There comes a day when every electronic device becomes too old, too slow or too unusable to keep around for its original purpose. Sure, you can keep it around as collectible clutter, or try to re-use it, but sometimes it just needs to go to the big Best Buy in the sky.
Reader enache.andrei43 wrote on our forums that they have an old Acer laptop with an Intel Atom N450 processor and 1GB of RAM. It has a VGA port but no HDMI, so they can’t hook it up to their TV. Originally, they hoped to reuse it somehow, but other readers have already told them the stark truth: it’s time to let this one go.
So, the question is now, how does one get rid of a laptop?
Well, just because it’s too old for you that doesn’t mean it’s too old for everyone, so we’ll explore donating. If you choose to get rid of it altogether, don’t just dump it in the trash; electronics should be properly recycled.
But before you do anything, wipe your laptop, or, if you’re junking it, go a step further and destroy your hard drive. You don’t want anyone getting their hands on all of your data.
The specs on enache’s notebook are outdated, but it could still be useful to someone. Your local Goodwill, for example, will likely take an old computer off your hands if it still works, and they’ll give you a receipt for your charitable donations for your taxes. However, Goodwill considers electronics as “specialty items” so give yours a call before bringing it in.
Your area may have local organizations in need of computers, so try contacting local libraries, children's’ organizations, schools or shelters to see if they have a use for an old machine.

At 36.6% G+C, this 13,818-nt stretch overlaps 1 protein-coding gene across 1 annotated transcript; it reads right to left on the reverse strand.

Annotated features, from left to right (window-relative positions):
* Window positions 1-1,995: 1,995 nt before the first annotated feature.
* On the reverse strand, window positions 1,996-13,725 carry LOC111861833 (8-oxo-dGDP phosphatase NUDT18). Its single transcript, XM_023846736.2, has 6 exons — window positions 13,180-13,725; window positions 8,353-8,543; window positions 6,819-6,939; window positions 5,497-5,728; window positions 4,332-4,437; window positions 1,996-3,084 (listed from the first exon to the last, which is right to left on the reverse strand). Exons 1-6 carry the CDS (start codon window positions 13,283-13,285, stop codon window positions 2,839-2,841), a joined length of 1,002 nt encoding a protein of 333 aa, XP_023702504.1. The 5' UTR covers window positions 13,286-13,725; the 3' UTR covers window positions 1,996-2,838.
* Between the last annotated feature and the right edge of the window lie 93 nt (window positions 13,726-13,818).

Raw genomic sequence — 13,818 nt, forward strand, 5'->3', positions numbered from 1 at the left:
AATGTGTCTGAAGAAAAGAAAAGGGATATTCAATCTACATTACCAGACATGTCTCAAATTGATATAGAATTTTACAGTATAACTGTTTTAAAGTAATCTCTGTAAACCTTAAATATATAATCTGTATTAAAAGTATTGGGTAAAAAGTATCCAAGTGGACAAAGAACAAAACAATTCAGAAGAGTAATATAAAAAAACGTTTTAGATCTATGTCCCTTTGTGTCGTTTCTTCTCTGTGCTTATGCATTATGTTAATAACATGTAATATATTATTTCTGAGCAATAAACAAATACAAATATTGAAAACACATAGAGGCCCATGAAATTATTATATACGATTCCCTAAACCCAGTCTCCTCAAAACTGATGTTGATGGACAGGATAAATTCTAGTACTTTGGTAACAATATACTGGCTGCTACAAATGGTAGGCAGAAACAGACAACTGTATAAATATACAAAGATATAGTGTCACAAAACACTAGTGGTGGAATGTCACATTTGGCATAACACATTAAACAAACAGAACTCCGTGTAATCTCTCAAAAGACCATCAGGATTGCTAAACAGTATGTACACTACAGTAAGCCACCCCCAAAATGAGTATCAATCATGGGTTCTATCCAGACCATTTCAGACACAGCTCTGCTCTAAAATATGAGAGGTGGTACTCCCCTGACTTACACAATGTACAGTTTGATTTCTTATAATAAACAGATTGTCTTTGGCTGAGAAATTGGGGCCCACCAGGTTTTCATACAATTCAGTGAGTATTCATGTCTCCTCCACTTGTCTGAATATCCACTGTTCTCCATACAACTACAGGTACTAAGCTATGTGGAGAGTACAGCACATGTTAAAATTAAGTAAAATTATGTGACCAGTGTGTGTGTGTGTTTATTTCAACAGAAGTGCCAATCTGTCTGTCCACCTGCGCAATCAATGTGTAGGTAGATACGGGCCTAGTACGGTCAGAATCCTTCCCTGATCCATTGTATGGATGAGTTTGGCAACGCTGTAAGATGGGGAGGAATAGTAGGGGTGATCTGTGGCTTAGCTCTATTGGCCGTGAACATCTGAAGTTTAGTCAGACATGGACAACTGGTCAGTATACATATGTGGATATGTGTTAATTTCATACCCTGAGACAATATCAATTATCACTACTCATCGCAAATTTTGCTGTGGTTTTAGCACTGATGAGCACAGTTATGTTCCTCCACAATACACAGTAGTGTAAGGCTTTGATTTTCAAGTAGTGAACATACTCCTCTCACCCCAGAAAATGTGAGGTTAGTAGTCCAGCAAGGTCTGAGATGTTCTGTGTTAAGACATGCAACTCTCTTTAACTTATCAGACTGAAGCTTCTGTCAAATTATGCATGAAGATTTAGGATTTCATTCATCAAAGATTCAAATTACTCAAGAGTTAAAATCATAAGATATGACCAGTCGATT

If you do go this route, keep all of the accessories together. The computer won’t be of any use to anyone if it doesn't include a charger.
Electronics, including laptops, use materials that can be harmful to the environment, so you shouldn’t just dump yours in the trash and let its chemicals seep into the local water supply. Additionally, some of the metals and plastics can be used again, meaning that fewer of them will need to be manufactured again, which would require a ton of energy and mining for new materials.
According to the Environmental Protection Agency, recycling one million laptops can save the energy equivalent to the amount of electricity used by over 3,500 US homes in a year.
And it ends up that recycling a laptop is really easy to do. First, check with your city or township and see if its recycling center accepts computers. Alternatively, most big box electronics stores, like Best Buy and Apple Stores will accept your computers (depending on your state, there may be a fee).
There are also online recycling programs. Apple, for instance, has a program you set up online (opens in new tab) that will let you recycle both Macs and PCs (along with most Apple products) in partnership with recycling companies. Depending on your laptop’s age and condition, you may even get a gift card for it. Then you get a prepaid mailing label, ship it off and it gets recycled.
Credit: Laptop Mag